By The Very Rev. Sherry Crompton
April 6, 2008

Read: Luke 24:13-35

The road to Emmaus. We’ve all been on that road…that road to Emmaus. That long walk after losing an important game, that long walk after losing your job, that long walk after the death of a loved one. It’s the long road back to the empty house, the piles of unopened mail, to life as usual, if life can ever be usual again after our hopes and dreams are shattered, broken.

It is the road of deep disappointment, and walking it is the definition of sad, just like the two disciples in today’s story. It takes about two hours to walk seven miles, and that is how long they have to talk about the roller coaster events of the past three days. The trial, the crucifixion, the silent procession to the tomb. And then the women’s vision of angels, the empty grave. Real death. Rumored resurrection.

They’re talking about all this when a stranger walks up beside them and asks them what they are talking about. They stop dead in their tracks and look at this stranger–not understanding how someone could really not know? It’s all everyone is talking about.

They tell him how things had looked so promising. They say “we had hoped he was the one to redeem Israel”. We had hoped. Hope in the past tense. We believed things might really change, but we were wrong. We had hoped. It’s one of the saddest comments we can make. We had hoped. He died. It is over now. No more fairy tales, no more dreams, no more illusions. Back to business as usual.

“That is when their walking partner explodes at them. “Oh, how foolish you are, and how slow of heart!”. Or, in other words, you idiots! If you had read your bible, none of this would come as a surprise to you. It is right there: The Christ is not the one who wins the power struggle; he is the one who loses it. The Christ is not the undefeated champion; he is the suffering servant, the broken one, who comes in his glory with his wounds still visible. Those hurt places are the proof that he is who he says he is, because the way you recognize Christ—and his followers—is not by their muscles but by their scars.

Which means they are not to despise the painful parts of their lives anymore. Which means that they are not to interpret their defeats as failures anymore. Which means that they are not to fear their enemies anymore, not even death itself”.

The stranger on the road, Jesus, tells them all about Moses and all the prophets. And when they arrive, they don’t want this stranger to go. They want him to stay with him. They invite him in.

Jesus then becomes the host at the table…he takes the bread, blesses it, breaks it and gives it to them. And their eyes were opened. They recognized the Christ. And in that instant, he vanished from their sight.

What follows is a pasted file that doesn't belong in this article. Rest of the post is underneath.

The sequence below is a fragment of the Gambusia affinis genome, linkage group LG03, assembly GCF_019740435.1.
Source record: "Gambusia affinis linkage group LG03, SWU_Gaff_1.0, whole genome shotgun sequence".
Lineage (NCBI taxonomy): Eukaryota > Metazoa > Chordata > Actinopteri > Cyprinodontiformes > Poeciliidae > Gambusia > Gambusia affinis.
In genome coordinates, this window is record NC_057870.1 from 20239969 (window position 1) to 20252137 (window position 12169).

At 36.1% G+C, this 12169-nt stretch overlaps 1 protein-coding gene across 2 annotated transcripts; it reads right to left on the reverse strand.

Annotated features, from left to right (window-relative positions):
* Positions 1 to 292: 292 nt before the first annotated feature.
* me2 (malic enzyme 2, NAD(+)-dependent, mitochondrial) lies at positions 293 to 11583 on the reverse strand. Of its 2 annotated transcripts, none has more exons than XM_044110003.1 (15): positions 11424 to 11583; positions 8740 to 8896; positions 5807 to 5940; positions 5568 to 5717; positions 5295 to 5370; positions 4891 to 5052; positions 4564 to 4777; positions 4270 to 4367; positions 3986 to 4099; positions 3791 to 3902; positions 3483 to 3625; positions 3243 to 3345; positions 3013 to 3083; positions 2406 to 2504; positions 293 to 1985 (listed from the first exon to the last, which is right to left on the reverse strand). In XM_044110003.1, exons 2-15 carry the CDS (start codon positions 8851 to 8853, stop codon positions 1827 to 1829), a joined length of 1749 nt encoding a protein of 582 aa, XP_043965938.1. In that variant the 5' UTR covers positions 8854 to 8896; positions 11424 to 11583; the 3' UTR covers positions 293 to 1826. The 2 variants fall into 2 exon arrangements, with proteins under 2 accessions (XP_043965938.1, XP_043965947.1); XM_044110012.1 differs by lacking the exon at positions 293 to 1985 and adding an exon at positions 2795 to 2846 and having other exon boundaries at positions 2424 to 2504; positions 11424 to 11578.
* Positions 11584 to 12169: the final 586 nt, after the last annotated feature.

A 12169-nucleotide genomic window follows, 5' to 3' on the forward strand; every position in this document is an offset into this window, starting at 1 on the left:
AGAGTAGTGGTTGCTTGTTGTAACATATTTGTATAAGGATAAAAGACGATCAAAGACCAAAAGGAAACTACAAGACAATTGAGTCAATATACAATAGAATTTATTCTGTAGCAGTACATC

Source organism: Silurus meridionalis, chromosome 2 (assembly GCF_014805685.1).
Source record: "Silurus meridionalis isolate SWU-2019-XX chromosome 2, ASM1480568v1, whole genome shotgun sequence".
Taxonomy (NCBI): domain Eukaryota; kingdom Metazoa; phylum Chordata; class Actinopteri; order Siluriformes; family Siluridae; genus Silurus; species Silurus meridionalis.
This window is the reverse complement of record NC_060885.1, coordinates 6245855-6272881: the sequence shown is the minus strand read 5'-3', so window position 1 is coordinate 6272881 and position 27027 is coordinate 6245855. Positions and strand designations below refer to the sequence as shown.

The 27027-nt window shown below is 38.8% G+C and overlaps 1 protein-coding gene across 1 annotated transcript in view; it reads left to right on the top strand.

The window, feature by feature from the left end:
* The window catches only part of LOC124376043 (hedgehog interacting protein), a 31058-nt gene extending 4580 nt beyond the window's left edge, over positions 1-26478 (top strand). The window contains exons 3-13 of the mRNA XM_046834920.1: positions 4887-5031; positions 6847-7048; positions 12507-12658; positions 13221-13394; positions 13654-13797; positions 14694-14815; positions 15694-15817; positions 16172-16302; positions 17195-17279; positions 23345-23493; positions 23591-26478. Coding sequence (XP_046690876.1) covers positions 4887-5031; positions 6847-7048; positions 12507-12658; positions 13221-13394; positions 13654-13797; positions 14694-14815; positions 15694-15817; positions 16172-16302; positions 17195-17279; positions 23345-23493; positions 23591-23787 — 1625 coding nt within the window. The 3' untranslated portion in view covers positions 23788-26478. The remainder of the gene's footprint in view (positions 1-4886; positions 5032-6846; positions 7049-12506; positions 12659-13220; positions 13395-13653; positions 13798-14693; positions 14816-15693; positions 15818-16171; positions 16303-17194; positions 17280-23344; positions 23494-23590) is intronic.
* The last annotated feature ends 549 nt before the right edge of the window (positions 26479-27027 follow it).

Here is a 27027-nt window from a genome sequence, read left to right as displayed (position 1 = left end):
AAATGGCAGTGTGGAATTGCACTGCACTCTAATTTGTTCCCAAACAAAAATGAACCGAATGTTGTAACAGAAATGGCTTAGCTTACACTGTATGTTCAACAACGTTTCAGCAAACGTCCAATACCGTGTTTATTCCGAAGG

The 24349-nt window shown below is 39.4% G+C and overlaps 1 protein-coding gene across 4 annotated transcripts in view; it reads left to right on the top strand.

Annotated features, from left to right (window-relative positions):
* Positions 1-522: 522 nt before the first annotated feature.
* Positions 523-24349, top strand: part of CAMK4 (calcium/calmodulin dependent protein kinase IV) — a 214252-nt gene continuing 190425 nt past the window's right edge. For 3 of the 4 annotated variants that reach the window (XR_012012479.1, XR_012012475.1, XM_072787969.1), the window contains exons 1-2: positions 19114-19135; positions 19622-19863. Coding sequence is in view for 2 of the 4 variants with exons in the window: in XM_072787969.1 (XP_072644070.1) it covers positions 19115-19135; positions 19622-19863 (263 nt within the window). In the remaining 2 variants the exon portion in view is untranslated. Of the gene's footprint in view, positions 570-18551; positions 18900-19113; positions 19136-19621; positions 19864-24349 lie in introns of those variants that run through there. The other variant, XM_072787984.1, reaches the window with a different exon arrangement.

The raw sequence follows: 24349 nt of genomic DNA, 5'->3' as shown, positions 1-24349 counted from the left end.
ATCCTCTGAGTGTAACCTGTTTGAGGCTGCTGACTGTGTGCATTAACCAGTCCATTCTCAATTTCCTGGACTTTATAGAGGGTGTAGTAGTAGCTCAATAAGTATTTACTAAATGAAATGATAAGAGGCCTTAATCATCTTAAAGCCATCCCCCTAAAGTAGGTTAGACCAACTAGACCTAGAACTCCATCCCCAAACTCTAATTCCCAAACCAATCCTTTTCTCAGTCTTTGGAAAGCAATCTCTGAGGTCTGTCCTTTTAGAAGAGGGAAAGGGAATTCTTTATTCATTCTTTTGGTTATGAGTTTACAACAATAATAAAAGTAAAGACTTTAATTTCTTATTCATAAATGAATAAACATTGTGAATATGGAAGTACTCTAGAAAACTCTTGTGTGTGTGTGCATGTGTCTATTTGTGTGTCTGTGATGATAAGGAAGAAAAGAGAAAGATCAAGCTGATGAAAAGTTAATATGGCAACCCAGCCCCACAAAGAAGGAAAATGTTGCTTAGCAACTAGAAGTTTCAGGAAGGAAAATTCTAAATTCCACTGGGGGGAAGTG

Jesus came to the travelers on the road to Emmaus. He came to wounded people on that long, lonely road to Emmaus. He came to them to give them hope again, to say, no, this is not defeat, this is a new beginning.

In our own brokenness, Jesus also comes. Jesus comes to us on our own road to Emmaus. Jesus works with broken people, with broken dreams, in a broken world. If someone hands him a whole loaf, he will take it, bless it, break it and give it, and he will do the same thing with his own flesh and blood. Because that is the way of life God has shown him to show the rest of us: to take what we have been given, whether we like it or not, and to bless it—to say thank you for it—whether it is the sweet satisfying bread of success or the tear-soaked bread of sorrow. To say thank you, and to break it.

The image of broken bread. When it is broken, there is more surface area to spread the butter or the jelly or jam. To break it is the only way it can be shared, and to hand it around, not to eat it all by ourselves, but to find someone to eat it with, so that the broken loaf may bring all of us broken ones together into one body, where we might recognize the risen Lord in our midst.

On that road to Emmaus, when hope seems to be gone, Christ is there whether we recognize him or not. Think about a time when the gates to your heart have opened and everything you have ever loved comes tumbling out to be missed and praised and mourned and loved some more. It is like being known all the way down. It is like being in the presence of God. One moment you see him, and the next you do not. One moment your eyes are opened and you recognize the risen Christ, and the next he vanishes from your sight.

Take heart. It is no ghost. Do not fear. You cannot lose him for good. “And he walks with me, and he talks with me, and he tells me I am His own. And the joy we share as we tarry there, None other has ever known.”*

Risen, Lord, be known to us in the breaking of the bread.


*In The Garden, lyrics by Charles Austin Miles, 1913

Copyright 2008-2012 Episcopal Church of the Trinity.

The text of this sermon is the property of the author and may not be duplicated or used without permission.